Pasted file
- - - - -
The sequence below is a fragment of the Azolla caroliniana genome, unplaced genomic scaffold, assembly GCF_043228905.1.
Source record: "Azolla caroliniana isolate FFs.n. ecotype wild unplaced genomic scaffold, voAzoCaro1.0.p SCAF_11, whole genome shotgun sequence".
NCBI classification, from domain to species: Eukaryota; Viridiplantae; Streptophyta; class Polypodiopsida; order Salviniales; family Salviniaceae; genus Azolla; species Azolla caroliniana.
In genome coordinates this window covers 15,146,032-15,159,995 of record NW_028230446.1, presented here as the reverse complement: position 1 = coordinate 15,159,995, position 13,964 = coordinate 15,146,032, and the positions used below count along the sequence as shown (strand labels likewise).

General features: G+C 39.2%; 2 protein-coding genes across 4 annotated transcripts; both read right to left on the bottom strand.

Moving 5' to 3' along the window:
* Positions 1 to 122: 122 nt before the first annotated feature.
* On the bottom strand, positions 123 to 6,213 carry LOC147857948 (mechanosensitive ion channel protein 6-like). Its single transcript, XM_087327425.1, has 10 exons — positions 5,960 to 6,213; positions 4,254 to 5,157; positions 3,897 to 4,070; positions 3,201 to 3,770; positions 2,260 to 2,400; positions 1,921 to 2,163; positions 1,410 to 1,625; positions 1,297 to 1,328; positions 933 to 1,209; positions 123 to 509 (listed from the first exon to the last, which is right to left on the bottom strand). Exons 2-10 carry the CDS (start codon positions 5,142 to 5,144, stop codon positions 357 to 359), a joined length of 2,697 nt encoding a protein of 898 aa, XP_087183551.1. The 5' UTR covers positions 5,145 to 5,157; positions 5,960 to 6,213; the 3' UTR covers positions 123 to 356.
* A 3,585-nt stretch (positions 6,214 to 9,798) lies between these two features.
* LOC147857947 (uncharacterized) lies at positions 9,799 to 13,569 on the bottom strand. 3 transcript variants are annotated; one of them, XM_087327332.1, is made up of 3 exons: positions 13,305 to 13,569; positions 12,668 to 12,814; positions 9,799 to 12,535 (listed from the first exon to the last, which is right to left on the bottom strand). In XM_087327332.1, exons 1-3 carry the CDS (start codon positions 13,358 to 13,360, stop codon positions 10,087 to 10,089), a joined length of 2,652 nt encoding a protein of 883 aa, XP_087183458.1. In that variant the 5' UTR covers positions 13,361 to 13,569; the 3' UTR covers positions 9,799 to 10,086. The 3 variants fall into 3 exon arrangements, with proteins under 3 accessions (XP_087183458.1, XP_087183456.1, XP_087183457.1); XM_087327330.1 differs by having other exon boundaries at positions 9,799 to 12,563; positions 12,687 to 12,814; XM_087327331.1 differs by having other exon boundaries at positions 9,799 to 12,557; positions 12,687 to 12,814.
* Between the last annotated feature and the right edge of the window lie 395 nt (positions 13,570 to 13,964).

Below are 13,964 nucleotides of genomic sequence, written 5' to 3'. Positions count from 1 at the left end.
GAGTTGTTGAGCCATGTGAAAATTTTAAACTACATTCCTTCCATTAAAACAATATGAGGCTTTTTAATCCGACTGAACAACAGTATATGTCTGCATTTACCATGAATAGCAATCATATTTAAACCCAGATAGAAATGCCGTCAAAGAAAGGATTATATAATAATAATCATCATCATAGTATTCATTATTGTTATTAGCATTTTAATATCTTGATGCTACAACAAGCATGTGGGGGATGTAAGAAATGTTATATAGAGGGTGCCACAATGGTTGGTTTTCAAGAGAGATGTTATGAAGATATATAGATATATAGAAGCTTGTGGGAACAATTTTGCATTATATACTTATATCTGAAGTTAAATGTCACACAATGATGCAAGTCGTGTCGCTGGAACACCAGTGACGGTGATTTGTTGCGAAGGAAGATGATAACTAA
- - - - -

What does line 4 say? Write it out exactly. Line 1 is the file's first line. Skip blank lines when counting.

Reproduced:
In genome coordinates this window covers 15,146,032-15,159,995 of record NW_028230446.1, presented here as the reverse complement: position 1 = coordinate 15,159,995, position 13,964 = coordinate 15,146,032, and the positions used below count along the sequence as shown (strand labels likewise).